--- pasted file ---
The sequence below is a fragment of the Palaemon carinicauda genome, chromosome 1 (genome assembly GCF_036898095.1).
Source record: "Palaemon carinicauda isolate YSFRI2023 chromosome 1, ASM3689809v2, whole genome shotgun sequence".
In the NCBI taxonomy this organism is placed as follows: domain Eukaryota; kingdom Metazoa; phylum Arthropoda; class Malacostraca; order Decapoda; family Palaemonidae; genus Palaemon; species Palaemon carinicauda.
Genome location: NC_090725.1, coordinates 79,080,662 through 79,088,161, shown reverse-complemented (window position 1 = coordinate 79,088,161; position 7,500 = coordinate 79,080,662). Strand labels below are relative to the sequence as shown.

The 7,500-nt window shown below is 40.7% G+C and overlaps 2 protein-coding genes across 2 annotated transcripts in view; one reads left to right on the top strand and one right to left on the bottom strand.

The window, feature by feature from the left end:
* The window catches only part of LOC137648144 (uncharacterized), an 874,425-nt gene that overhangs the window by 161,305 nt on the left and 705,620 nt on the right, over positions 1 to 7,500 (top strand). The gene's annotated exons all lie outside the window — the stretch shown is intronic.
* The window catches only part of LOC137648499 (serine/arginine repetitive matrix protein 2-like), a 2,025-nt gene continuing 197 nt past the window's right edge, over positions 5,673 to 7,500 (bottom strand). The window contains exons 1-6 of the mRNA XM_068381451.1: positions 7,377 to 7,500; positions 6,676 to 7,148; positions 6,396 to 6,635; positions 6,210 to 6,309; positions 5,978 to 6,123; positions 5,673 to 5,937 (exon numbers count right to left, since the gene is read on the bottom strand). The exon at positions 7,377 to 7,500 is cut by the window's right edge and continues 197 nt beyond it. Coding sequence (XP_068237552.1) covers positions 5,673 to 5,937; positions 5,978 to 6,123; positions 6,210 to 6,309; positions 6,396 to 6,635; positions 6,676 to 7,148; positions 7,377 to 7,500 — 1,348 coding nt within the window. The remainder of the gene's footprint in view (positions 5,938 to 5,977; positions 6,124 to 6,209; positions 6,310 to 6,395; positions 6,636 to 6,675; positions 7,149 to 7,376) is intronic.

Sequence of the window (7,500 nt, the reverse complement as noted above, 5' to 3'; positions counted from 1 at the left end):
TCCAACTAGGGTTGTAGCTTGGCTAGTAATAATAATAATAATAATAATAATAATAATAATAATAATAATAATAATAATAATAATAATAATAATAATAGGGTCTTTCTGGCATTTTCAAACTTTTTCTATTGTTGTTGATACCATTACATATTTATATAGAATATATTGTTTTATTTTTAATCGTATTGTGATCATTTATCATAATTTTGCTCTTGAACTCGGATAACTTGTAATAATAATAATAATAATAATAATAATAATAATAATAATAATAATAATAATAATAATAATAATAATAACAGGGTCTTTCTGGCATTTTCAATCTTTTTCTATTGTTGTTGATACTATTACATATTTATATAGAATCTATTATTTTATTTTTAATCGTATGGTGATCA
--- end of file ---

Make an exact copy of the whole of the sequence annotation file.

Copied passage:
The sequence below is a fragment of the Palaemon carinicauda genome, chromosome 1 (genome assembly GCF_036898095.1).
Source record: "Palaemon carinicauda isolate YSFRI2023 chromosome 1, ASM3689809v2, whole genome shotgun sequence".
In the NCBI taxonomy this organism is placed as follows: domain Eukaryota; kingdom Metazoa; phylum Arthropoda; class Malacostraca; order Decapoda; family Palaemonidae; genus Palaemon; species Palaemon carinicauda.
Genome location: NC_090725.1, coordinates 79,080,662 through 79,088,161, shown reverse-complemented (window position 1 = coordinate 79,088,161; position 7,500 = coordinate 79,080,662). Strand labels below are relative to the sequence as shown.

The 7,500-nt window shown below is 40.7% G+C and overlaps 2 protein-coding genes across 2 annotated transcripts in view; one reads left to right on the top strand and one right to left on the bottom strand.

The window, feature by feature from the left end:
* The window catches only part of LOC137648144 (uncharacterized), an 874,425-nt gene that overhangs the window by 161,305 nt on the left and 705,620 nt on the right, over positions 1 to 7,500 (top strand). The gene's annotated exons all lie outside the window — the stretch shown is intronic.
* The window catches only part of LOC137648499 (serine/arginine repetitive matrix protein 2-like), a 2,025-nt gene continuing 197 nt past the window's right edge, over positions 5,673 to 7,500 (bottom strand). The window contains exons 1-6 of the mRNA XM_068381451.1: positions 7,377 to 7,500; positions 6,676 to 7,148; positions 6,396 to 6,635; positions 6,210 to 6,309; positions 5,978 to 6,123; positions 5,673 to 5,937 (exon numbers count right to left, since the gene is read on the bottom strand). The exon at positions 7,377 to 7,500 is cut by the window's right edge and continues 197 nt beyond it. Coding sequence (XP_068237552.1) covers positions 5,673 to 5,937; positions 5,978 to 6,123; positions 6,210 to 6,309; positions 6,396 to 6,635; positions 6,676 to 7,148; positions 7,377 to 7,500 — 1,348 coding nt within the window. The remainder of the gene's footprint in view (positions 5,938 to 5,977; positions 6,124 to 6,209; positions 6,310 to 6,395; positions 6,636 to 6,675; positions 7,149 to 7,376) is intronic.

Sequence of the window (7,500 nt, the reverse complement as noted above, 5' to 3'; positions counted from 1 at the left end):
TCCAACTAGGGTTGTAGCTTGGCTAGTAATAATAATAATAATAATAATAATAATAATAATAATAATAATAATAATAATAATAATAATAATAATAATAGGGTCTTTCTGGCATTTTCAAACTTTTTCTATTGTTGTTGATACCATTACATATTTATATAGAATATATTGTTTTATTTTTAATCGTATTGTGATCATTTATCATAATTTTGCTCTTGAACTCGGATAACTTGTAATAATAATAATAATAATAATAATAATAATAATAATAATAATAATAATAATAATAATAATAATAATAACAGGGTCTTTCTGGCATTTTCAATCTTTTTCTATTGTTGTTGATACTATTACATATTTATATAGAATCTATTATTTTATTTTTAATCGTATGGTGATCA